It’s been almost 30 years since Keanu Reeves and Alex Winter were the lovable airheads Bill and Ted and the dynamic duo have been reunited for this third entry, Bill and Ted Face the Music.
Normally, waiting for a long period of time between sequels can spell doom for a franchise, but believe it or not, this is a sequel that’s not quite excellent, but far from bogus. Whoa.
Reeves and Winter return as the titular characters who by this point are middle-aged dudes who are now married and have daughters (Samara Weaving and Brigette Lundy-Payne).
They didn’t fulfill their destiny by writing the song that would unite the world and instead they have to deal with mundane things such as getting real jobs and attending couple’s therapy with their wives (Erinn Hayes and Jayma Mays).
They’re visited by a messenger from the future named Kelly (Kristen Schaal), the daughter of Rufus (George Carlin) who tells them they have 77 minutes to write the song that will unite the world or reality will cease to exist. No pressure.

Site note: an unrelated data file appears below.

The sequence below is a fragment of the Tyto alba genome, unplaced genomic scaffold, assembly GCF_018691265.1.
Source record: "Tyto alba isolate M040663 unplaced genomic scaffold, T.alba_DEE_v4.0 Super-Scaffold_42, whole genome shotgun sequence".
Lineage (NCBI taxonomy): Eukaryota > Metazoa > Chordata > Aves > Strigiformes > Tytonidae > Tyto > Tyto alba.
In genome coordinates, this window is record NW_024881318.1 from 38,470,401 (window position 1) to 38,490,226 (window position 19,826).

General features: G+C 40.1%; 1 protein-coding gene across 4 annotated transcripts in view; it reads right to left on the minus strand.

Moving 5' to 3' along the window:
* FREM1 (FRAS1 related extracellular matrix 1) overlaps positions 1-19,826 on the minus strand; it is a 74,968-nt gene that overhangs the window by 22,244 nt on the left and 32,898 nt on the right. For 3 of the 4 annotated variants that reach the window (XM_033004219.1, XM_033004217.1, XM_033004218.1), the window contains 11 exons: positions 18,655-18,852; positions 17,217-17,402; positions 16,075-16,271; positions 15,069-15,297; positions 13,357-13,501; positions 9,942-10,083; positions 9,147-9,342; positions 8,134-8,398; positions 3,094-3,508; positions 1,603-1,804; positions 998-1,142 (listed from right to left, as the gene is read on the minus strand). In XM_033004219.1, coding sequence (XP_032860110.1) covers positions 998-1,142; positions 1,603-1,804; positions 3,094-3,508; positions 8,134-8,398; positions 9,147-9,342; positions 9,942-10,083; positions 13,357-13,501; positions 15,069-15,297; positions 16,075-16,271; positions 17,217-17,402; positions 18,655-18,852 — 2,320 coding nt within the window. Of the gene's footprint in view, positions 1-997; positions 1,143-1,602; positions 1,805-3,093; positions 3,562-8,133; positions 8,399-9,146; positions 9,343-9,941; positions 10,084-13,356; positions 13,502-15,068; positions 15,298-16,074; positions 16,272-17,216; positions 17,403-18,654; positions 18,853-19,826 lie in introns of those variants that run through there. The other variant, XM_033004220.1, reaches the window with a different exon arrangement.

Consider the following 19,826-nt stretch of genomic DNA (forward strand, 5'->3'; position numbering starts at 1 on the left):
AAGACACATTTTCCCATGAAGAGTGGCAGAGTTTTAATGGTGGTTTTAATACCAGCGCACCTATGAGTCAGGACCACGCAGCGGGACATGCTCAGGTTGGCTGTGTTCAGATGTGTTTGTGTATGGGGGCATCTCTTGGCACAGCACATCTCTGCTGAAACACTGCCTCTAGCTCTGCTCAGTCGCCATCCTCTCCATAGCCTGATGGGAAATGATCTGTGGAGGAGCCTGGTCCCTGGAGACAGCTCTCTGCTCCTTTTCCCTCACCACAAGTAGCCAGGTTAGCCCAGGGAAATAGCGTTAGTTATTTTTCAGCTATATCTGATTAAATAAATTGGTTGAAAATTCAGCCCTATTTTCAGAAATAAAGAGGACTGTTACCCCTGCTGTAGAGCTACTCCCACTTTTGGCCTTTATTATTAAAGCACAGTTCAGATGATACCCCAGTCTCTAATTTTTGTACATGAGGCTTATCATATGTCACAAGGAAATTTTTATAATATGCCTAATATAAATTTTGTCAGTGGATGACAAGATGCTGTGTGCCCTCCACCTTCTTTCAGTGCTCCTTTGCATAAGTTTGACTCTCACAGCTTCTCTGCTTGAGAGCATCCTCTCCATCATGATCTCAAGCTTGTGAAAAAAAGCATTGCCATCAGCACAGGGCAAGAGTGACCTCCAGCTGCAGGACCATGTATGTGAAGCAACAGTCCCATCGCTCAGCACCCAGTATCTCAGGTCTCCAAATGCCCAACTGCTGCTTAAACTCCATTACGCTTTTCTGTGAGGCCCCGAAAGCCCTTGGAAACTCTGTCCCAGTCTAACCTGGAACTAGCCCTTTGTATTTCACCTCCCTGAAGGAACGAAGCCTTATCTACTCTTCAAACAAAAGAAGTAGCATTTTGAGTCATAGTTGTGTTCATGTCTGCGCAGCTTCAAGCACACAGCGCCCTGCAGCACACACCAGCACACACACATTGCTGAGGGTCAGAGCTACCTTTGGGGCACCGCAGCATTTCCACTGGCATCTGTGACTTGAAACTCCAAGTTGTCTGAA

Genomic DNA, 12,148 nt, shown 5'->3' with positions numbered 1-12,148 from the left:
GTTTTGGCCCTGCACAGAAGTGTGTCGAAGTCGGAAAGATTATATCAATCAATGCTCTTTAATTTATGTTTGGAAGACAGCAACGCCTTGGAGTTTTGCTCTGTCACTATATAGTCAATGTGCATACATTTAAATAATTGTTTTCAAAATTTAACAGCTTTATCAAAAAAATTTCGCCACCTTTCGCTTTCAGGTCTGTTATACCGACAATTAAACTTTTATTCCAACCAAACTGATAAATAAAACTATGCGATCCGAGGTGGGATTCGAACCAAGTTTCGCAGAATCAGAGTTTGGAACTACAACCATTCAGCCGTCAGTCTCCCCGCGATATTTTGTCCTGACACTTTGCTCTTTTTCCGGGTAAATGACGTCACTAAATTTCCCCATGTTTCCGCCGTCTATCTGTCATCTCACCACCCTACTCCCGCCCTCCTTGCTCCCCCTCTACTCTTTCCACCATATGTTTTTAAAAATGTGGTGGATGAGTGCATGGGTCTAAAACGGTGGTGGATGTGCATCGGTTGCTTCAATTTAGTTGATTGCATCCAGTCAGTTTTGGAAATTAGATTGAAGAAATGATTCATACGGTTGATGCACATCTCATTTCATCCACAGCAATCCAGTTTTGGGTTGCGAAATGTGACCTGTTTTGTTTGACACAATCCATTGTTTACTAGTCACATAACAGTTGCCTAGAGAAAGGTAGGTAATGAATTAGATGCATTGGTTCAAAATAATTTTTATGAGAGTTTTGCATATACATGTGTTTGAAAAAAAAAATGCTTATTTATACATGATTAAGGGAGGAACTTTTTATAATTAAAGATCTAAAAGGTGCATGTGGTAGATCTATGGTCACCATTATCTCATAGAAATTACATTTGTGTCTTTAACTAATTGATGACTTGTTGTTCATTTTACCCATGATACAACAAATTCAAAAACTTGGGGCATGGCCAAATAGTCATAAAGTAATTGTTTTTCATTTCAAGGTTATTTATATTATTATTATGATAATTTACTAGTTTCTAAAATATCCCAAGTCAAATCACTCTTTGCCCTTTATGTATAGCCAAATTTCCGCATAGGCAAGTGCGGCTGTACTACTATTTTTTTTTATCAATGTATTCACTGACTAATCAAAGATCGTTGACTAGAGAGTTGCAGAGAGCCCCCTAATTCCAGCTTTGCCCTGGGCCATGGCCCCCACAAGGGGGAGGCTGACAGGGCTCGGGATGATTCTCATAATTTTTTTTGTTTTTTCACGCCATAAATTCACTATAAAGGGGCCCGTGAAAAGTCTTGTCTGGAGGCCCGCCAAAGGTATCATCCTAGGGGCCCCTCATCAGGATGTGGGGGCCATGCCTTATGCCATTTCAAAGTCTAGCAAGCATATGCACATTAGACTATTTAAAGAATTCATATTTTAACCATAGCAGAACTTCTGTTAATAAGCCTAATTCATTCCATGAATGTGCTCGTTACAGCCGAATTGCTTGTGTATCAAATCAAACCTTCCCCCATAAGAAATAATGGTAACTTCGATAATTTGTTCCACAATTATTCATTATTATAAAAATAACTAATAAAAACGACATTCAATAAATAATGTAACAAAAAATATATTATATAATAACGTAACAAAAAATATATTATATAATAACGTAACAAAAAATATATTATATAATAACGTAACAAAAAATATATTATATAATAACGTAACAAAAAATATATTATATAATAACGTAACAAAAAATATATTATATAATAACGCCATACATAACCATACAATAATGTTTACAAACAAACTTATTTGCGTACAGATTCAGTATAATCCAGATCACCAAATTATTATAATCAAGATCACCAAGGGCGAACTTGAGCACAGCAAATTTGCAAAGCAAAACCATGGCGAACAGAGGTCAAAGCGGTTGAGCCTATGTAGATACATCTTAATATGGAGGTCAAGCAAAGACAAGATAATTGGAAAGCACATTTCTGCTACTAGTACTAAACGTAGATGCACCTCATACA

The duo time travels to various years to meet their future selves in order to steal the song and bring it back to the present. Some of these encounters are funny such as when they meet themselves in prison and others can be hit-or-miss. A British Bill and Ted sequence ends with a cameo by a rock star of the last 25 years.
Bill and Ted’s daughters decide to get in on the action after being visited by Kelly and they decide to go time traveling by collecting some of music’s most influential figures to help out. Everyone from Jimi Hendrix to Louis Armstrong to Mozart is along for the ride.
Sure it’s relentlessly silly and the time-travel mumbo jumbo is a bit of a traffic jam at times, but Reeves and Winter infuse their roles with earnestness and self-awareness that they become impossible to hate.
Plus, Weaving and Lundy-Paineare are welcome additions and the plot does take some unexpected directions even if we can still see it coming from a mile away.
Despite its goofiness, Face the Music also stresses the importance of camaraderie and passion for music even in the direst of circumstances.
In a year that’s been dominated by COVID-19, protests, rioting, and an inevitability cutthroat presidential election, it’s nice to see a movie that is unapologetically silly yet possesses a sweet optimism at its core.
Again, it’s not excellent, but not bogus. You can party on with this one.